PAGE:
The Fountain of Morgan Le Fay
A unique example of garden architecture
The Fountain of Morgan Le Fay, also known as the Cottage of the Fairies, was built by Bernardo Vecchietti in the mid-1550s in the garden of his family's summer residence, Villa Il Riposo. The work has been attributed to the Flemish artist Giambologna and represents a unique example of garden architecture.The building follows an “L” plan and was recently restored – its fake-brick plastering and white-stone bordered doors and windows distinguish it from the local farm houses.
On the far right you find a variety of tanks for watering animals and one with tilted borders similar to those found in public wash houses. Entering into the first room you find yourself in front of a niche fountain which used to frame a marble statue of Morgan Le Fay at its centre, probably by the artist Giambologna, but no longer extant. The mosaic floor spells out the fairy's name in Italian, “Fata Morgana.” The upper flooris divided into two small rooms, one of which included a kitchen area. During the restoration the hydraulic system for purifying the water was also restored.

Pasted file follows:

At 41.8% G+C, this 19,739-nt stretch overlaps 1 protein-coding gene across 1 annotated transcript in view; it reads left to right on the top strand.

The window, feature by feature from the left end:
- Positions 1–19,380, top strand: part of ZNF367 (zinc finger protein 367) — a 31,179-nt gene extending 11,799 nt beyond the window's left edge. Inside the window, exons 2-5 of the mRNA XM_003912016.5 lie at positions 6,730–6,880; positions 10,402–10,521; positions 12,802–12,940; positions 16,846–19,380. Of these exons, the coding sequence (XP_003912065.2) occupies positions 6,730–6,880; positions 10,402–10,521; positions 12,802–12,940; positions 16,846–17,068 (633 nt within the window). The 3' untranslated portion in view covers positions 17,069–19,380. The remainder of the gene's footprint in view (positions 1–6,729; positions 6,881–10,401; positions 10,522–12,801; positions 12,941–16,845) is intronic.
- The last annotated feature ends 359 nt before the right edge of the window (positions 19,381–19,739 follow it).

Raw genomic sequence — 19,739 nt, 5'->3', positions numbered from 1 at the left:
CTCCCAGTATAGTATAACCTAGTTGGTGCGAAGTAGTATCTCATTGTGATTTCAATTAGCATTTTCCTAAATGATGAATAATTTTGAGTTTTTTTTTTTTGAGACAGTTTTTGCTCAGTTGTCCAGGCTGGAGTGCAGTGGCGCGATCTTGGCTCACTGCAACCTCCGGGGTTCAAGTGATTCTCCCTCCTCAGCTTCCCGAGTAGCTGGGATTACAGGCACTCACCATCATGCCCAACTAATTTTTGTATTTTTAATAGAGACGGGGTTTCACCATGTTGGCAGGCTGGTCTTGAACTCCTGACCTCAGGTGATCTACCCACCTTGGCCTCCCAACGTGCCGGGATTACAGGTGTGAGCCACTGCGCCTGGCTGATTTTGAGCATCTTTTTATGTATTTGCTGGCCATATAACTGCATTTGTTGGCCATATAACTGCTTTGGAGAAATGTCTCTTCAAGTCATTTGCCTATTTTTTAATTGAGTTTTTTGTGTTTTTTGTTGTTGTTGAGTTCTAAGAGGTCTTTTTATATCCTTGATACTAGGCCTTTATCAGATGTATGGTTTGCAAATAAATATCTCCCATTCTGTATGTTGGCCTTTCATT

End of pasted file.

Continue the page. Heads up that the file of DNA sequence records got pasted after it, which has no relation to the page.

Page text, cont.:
The magical aura of this place, along with its dedication to the famous Morgan Le Fay, led to a number of legends growing up around this site in the 1500s. There are stories of Bacchic parties during the summer and—more imaginatively—tales of beautiful women, fairies and nymphs, who mysteriously appeared and disappeared in the area around the fountain. The fountain itself was rumoured to have rejuvenating waters.
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(Source: Comune di Bagno Ripoli)